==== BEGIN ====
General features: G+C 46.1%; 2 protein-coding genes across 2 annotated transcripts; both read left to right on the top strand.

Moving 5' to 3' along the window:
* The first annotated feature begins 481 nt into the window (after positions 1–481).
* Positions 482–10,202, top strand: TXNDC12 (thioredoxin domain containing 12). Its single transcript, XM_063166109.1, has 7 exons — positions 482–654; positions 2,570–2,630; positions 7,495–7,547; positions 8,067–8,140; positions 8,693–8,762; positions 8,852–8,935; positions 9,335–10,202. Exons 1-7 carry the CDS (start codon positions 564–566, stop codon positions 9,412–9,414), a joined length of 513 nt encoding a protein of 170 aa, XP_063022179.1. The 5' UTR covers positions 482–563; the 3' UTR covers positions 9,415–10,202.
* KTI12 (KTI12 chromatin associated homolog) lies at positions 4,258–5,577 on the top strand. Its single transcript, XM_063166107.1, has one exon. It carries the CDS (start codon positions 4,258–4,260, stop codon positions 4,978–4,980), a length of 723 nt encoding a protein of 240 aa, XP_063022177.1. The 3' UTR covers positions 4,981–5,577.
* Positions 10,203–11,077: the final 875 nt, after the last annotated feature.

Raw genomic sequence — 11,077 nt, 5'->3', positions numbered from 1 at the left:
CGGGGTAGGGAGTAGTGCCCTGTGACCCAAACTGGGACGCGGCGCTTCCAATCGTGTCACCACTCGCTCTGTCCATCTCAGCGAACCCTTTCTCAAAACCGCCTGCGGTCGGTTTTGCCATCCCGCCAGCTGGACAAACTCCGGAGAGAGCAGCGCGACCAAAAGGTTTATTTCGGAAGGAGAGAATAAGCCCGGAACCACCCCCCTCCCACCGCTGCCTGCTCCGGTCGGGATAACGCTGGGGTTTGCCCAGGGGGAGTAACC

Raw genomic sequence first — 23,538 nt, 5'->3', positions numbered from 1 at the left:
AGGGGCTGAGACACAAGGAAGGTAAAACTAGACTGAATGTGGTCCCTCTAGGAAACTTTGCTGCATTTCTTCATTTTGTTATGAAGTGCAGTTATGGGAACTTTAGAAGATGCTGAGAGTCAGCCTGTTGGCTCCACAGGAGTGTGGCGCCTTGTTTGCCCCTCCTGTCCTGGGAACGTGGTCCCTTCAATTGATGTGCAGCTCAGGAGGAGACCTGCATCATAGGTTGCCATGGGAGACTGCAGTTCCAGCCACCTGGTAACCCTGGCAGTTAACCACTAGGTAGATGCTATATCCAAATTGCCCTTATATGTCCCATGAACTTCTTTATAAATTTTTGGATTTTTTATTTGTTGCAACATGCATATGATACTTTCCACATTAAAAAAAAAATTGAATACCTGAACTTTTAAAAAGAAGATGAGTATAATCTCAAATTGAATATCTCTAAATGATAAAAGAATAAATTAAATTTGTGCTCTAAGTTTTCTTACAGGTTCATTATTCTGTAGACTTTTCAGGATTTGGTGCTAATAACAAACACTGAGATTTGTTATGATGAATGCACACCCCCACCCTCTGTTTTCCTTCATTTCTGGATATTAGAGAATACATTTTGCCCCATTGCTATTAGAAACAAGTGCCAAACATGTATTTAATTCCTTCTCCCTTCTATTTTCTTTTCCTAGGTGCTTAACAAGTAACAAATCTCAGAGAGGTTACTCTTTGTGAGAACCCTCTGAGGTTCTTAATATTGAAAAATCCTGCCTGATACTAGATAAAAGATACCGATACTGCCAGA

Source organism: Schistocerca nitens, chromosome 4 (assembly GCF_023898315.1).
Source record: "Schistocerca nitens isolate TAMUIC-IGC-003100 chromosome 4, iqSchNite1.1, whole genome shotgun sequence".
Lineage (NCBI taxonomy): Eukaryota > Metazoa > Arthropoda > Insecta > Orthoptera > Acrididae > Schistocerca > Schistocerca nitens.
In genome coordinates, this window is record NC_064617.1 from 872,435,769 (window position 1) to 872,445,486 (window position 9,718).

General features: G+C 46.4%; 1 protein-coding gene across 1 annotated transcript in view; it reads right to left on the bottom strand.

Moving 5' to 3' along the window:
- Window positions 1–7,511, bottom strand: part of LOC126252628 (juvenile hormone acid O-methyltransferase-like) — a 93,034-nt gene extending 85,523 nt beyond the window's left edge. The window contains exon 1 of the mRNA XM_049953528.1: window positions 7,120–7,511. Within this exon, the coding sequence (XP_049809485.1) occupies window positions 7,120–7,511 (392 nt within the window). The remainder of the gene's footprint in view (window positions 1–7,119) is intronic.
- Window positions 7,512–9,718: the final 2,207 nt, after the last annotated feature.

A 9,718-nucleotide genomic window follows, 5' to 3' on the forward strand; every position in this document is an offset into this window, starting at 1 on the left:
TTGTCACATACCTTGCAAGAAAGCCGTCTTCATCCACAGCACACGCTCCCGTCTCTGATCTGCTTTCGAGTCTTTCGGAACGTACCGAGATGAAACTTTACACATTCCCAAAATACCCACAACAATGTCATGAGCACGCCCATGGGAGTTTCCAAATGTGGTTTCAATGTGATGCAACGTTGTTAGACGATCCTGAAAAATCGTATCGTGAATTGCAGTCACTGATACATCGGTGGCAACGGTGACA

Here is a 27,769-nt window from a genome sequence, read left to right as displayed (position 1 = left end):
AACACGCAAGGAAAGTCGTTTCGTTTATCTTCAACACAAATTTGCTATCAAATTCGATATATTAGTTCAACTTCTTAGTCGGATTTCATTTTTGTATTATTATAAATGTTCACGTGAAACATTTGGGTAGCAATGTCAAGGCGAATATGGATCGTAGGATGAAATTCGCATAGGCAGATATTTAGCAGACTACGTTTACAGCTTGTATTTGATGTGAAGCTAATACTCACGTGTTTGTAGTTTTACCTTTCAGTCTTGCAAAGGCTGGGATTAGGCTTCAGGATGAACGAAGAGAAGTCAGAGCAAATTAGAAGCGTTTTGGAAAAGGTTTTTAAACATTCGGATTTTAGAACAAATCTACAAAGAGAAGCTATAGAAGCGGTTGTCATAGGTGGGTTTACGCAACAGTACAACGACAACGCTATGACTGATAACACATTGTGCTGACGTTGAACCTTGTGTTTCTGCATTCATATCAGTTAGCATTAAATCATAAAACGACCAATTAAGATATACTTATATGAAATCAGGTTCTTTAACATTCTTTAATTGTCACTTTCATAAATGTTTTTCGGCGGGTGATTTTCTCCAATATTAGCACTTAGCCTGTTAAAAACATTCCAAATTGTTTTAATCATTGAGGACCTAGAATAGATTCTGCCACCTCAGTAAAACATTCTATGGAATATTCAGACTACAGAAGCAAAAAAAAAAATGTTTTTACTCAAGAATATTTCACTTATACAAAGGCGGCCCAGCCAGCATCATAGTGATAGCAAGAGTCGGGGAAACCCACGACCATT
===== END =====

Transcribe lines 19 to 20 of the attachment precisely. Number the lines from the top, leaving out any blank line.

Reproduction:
A 9,718-nucleotide genomic window follows, 5' to 3' on the forward strand; every position in this document is an offset into this window, starting at 1 on the left:
TTGTCACATACCTTGCAAGAAAGCCGTCTTCATCCACAGCACACGCTCCCGTCTCTGATCTGCTTTCGAGTCTTTCGGAACGTACCGAGATGAAACTTTACACATTCCCAAAATACCCACAACAATGTCATGAGCACGCCCATGGGAGTTTCCAAATGTGGTTTCAATGTGATGCAACGTTGTTAGACGATCCTGAAAAATCGTATCGTGAATTGCAGTCACTGATACATCGGTGGCAACGGTGACA